The API Oil Classification system thus defines, certifies and monitors engine-oil performance, and the program certifies that engine oil meets certain OEM quality- and performance standards. There are two classes of service category: S = spark ignition, and C = compression ignition.
API Service Categories The next important information to look for in your car owner’s manual is the API Service Category requirement of your vehicle. The API Service Classification for petrol engines began with API SA, for cars built prior to 1930. From there on, motor oils improved; and each time they did, a new service classification (performance level) was added: SB, SC, SD, SE and so on. (Skipping only SI and SK).
Over the years, the API have continually improved and changed these service ratings. The most current S ratings are SM and SN. These ratings differ substantially from earlier ratings. For example, by lowering phosphorus levels in the oil, there is an improvement in catalytic-converter life. Likewise, by increasing the use of friction modifiers like molybdenum dithiocarbamate (MoDTC), internal engine friction is lowered, which results in better fuel economy.
The presence of friction modifiers in car oils is one of the reasons that the OEM does not recommend the use of car engine oils in a motorcycle with a wet clutch. (Friction modifiers are also found in petrol in South Africa.)
Improvements can also be seen in the development of C standards for diesel engines, with which API CA began in 1959. Classifications CB, CC, CD and so on were added, and the current standards are API CJ-4, CI-4+ and CI-4. Most recently, the API approved FA-4, along with API CK-4, for heavy-duty diesel engines; also known as PC-11A and PC-11B (in which PC means ‘proposed category’).
According to Steve Swedberg’s article in Lube Report last month, the recently completed PC-11 programme to upgrade heavy-duty engine oils took four years, and cost the industry an estimated $400 million. Additive companies are playing an increasingly crucial role in new-category development, as they communicate with OEMs on several levels and in multiple ways.
When creating a new lubricant, different phases of product development take place, including the definition of the product − its reason for being required − and its research phase, which includes laboratory tests, international oil company own engine testing and OEM approval testing. This research typically takes from six months to two years and costs between R2 million and R20 million. A great deal has been written about API specifications, and there are thousands of resources available on this subject for readers.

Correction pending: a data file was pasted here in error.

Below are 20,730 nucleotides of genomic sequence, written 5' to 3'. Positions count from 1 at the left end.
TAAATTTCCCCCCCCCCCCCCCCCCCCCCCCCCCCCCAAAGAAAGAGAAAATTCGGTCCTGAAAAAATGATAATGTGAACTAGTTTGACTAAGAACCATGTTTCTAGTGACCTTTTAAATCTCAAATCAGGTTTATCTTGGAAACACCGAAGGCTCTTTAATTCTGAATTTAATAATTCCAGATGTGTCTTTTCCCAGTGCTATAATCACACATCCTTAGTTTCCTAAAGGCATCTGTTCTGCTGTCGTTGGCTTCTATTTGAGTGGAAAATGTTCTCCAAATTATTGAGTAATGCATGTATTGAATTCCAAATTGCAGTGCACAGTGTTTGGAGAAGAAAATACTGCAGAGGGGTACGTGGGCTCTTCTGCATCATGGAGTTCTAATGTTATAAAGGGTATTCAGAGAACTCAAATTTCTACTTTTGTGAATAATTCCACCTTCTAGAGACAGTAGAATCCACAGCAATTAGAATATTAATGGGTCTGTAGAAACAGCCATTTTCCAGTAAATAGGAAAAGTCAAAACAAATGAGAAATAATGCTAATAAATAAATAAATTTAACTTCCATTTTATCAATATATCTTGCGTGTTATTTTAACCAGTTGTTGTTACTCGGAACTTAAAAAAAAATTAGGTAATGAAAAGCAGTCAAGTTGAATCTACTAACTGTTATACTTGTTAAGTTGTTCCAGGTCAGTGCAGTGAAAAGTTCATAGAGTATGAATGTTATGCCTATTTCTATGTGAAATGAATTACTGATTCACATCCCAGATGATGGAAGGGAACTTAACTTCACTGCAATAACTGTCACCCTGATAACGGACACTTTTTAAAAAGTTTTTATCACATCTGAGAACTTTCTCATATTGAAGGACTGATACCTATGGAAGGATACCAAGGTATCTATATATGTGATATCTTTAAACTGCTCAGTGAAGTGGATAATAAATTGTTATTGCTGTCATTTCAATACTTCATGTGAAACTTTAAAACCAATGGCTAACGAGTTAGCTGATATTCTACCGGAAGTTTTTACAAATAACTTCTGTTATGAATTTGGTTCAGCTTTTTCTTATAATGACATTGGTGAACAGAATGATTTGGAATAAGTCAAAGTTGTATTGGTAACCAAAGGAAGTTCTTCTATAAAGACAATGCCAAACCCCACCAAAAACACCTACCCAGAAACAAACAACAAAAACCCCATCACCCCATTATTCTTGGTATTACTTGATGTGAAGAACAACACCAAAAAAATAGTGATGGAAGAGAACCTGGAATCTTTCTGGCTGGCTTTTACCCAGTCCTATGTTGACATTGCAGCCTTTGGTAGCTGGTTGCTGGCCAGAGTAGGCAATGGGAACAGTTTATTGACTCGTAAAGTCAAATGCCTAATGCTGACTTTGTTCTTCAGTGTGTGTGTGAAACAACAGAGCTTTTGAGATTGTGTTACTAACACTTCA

Recognise the ILSAC and API marks The owner’s manual of your vehicle may also refer to the OEM-approved motor oil having to meet a specific ILSAC specification. ILSAC, or the International Lubricants Standardization and Approval Committee, was formed in 1992 by the AAMA (American Automobile Manufacturers Association, representatives of DaimlerChrysler Corporation, Ford Motor Company and General Motors Corporation) and JAMA (Japan Automobile Manufacturers Association) to define their needs, parameters, licensing and administration of lubricant specifications.
Together with the API, SAE and ASTM (ASTM petroleum standards) they formed EOLCS, the Engine Oil Licensing and Certification System. ILSAC oils often carry the API Service Symbol (the “Donut”) including the Energy Conserving designation and/or API Certification Mark (a “Starburst”).
Next, your owner’s manual may also refer to the OEM-approved product having to meet specific ACEA Engine Oil Sequences. The European Automobile Manufacturers’ Association (or ACEA in French: Association des Constructeurs Européens d’Automobiles) represents the 15 most important European motor vehicle manufacturers. Among many other activities, ACEA defines specifications for engine oils, called ACEA Oil Sequences.
The sequences are usually updated every few years to include the latest developments in engine and lubricant technology. ACEA itself does not approve the oils − they set the standards, and oil manufacturers may make performance claims for their products if those satisfy the relevant requirements. In summary, there are A/B: gasoline and diesel engine oils, C: Catalyst compatibility oils and E: Heavy Duty Diesel engine oils. Your vehicle owner’s manual may also refer to the OEM motor-oil specifications in use in a particular vehicle. VW currently have 11 different motor-oil specifications, Ford have nine and BMW have six.
Finally, in order to fully understand our vehicle’s lubricant requirement, one needs to consider the OEM requirements and specifications not only for engine oils, but for other components as well – such as automatic and manual transmission oils, axle lubricants (including limited slip differentials), transfer case fluids, power steering fluid, brake fluid and the cooling system. We’ll get on to this in the next articles.